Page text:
ERIC Number: ED420621
Record Type: RIE
Publication Date: 1997-Oct
Social Networks, Teacher Beliefs, and Educational Change.
Aston, Michelle; Hyle, Adrienne E.
This study examined the social networks of teachers' strong and weak ties and the impact of those associations upon their beliefs about the realities of elementary education in terms of the knowledge and skills that influenced those realities: school context, general pedagogy, specific subject matter pedagogy, nature of the learner, and self as teacher. The study collected data from principals and teachers at two demographically similar, rural elementary school sites using long interviews, direct observation, and review of communication documents between and among teachers and principals. Data analysis involved examining traditional and nontraditional beliefs, Granovetter's (1973) strength of ties, and McPartland and Braddock's (1981) Perpetuation Theory. Results indicated that across sites: teachers beliefs supported a range of perspectives about elementary education from traditional to nontraditional; social networks tended to impact teachers' beliefs more than school experiences; and the networks offered opportunities for strong and/or weak ties to develop. The weak ties in traditional schools that fostered professional collaboration and teamwork helped chip away at traditional beliefs established through life experiences. Strong ties in schools that supported nontraditional beliefs ameliorated the effects of traditional life experiences. The principal's role was evident as a fosterer of positive networking. (Contains 2 figures, 6 tables, and 19 references.) (SM)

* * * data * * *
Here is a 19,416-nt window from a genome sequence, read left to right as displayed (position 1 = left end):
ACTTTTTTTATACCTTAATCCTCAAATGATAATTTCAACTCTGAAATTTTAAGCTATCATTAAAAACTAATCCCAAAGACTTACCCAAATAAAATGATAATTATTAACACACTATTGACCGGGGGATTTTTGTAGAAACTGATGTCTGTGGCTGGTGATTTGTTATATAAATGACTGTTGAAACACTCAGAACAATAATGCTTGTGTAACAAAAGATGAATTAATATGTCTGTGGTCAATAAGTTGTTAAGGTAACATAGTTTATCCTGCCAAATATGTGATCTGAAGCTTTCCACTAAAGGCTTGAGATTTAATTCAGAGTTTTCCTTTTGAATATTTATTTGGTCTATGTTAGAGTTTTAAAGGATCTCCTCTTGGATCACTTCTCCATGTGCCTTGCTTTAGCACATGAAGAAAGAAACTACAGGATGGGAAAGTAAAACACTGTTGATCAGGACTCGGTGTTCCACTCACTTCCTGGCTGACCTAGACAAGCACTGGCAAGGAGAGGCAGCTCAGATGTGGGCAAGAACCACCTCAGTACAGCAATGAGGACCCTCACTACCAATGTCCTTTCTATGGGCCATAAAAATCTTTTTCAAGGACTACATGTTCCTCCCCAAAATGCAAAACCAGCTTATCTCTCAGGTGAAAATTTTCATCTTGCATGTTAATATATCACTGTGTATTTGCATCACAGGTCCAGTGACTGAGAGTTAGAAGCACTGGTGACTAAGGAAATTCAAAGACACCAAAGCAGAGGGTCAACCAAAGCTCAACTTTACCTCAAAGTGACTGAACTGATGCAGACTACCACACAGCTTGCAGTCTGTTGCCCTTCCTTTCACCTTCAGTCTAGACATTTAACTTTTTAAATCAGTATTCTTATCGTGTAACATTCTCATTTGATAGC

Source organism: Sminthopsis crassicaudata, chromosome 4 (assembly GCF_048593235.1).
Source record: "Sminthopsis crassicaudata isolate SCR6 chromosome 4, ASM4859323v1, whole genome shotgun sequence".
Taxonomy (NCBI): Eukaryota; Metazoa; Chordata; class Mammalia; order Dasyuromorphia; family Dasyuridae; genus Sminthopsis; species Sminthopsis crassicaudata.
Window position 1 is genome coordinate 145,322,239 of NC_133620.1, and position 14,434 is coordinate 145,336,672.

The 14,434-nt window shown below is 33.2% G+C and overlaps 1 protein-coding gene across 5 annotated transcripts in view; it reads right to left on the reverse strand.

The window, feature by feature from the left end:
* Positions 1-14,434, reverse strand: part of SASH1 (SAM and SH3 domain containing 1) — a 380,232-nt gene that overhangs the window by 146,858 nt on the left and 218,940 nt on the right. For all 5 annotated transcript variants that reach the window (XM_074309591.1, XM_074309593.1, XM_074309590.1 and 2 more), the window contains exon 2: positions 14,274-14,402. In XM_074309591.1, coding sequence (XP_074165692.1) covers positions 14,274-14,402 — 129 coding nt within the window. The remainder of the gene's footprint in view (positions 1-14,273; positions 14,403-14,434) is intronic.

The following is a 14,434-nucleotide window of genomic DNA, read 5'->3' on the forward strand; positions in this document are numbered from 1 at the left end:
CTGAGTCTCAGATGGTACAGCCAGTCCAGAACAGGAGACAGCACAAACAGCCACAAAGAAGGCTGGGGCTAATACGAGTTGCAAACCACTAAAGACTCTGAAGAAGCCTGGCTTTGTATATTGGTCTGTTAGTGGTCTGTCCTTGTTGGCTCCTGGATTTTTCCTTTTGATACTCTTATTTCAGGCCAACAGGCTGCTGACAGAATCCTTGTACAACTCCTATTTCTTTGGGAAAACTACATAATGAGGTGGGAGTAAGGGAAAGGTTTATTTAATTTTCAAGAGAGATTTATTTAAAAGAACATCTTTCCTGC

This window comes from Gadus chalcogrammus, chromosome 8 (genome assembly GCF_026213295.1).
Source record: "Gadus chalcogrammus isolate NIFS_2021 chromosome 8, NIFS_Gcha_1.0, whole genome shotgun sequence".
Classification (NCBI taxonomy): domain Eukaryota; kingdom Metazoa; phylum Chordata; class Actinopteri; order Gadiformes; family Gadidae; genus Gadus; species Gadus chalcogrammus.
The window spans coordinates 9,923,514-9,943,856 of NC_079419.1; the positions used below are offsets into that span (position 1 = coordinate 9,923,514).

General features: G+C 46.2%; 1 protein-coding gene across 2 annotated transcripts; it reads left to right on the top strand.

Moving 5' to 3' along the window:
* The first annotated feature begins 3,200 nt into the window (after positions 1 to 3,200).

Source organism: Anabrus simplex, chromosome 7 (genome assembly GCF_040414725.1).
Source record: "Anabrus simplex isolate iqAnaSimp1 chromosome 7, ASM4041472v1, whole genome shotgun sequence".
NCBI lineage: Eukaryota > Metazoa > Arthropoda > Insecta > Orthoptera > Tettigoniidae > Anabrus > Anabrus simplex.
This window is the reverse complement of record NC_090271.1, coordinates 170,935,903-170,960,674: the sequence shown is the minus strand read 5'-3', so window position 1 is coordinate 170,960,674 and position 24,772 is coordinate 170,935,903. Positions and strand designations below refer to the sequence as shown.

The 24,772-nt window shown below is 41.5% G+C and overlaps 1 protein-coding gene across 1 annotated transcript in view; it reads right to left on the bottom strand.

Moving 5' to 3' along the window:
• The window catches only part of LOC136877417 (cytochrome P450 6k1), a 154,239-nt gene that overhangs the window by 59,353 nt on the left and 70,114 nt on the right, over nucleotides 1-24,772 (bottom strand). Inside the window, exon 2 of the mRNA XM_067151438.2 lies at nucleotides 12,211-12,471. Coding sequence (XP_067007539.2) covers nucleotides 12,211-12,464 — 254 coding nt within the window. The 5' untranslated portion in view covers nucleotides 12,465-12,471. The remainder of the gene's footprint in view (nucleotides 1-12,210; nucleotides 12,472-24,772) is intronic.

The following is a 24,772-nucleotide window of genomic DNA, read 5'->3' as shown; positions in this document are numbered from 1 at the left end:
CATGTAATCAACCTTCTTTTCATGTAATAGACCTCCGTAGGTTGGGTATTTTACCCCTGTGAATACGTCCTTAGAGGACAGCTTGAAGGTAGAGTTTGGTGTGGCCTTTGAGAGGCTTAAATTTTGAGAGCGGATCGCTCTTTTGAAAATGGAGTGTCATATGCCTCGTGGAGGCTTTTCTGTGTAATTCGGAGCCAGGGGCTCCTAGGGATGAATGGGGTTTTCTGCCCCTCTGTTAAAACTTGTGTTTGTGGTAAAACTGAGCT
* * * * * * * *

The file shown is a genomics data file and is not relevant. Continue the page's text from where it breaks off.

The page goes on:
Descriptors: Classroom Environment, Collegiality, Curriculum, Elementary Education, Elementary School Teachers, Life Events, Nontraditional Education, Peer Influence, Principals, Public Education, Rural Schools, Social Networks, Student Characteristics, Tables (Data), Teacher Attitudes, Teacher Collaboration, Teacher Responsibility
Publication Type: Reports - Research; Speeches/Meeting Papers
Education Level: N/A
Authoring Institution: N/A
Note: Paper presented at the Annual Convention of the University Council of Educational Administration (Orlando, FL, October 27-28, 1997).